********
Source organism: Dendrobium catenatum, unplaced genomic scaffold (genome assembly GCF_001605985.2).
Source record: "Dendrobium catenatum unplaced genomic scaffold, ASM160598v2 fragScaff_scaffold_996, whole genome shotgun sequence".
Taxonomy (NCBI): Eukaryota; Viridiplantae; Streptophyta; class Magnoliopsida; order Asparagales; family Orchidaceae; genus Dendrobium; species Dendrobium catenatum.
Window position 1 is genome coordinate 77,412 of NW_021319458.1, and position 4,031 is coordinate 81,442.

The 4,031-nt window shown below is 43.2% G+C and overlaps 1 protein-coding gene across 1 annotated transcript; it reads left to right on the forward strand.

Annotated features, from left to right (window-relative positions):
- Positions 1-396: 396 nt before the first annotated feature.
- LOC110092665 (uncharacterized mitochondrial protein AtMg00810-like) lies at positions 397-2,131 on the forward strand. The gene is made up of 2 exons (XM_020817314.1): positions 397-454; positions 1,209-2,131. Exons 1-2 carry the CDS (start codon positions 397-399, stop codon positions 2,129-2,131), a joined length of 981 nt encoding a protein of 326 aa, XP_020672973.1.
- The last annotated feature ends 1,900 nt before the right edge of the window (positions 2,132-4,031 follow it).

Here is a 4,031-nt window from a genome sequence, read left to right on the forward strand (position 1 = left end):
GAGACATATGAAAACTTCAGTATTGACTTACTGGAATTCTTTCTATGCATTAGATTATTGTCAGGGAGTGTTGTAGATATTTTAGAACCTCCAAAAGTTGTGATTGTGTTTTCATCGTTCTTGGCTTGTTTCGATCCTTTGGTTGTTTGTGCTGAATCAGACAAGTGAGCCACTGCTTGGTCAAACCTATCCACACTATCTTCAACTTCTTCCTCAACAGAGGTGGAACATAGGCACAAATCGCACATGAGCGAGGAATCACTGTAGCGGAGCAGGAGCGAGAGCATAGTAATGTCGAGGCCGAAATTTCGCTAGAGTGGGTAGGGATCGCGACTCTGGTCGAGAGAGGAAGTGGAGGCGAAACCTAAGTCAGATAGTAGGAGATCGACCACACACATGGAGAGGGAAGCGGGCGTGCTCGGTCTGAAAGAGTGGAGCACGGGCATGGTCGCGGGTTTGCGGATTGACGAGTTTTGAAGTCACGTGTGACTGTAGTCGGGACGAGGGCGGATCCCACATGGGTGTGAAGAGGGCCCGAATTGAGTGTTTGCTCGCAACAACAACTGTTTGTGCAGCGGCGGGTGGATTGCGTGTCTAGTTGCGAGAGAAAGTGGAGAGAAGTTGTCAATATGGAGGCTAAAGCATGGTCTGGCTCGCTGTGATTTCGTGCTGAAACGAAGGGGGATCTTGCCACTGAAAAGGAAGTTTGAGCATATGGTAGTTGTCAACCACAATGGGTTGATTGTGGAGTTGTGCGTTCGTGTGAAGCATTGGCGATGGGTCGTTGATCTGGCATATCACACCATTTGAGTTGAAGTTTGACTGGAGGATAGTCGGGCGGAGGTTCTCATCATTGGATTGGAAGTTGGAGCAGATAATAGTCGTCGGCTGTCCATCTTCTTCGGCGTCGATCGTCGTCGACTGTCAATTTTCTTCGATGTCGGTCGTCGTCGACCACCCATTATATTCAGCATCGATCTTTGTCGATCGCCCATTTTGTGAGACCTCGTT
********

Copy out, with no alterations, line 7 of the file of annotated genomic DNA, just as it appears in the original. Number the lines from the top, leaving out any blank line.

- Positions 1-396: 396 nt before the first annotated feature.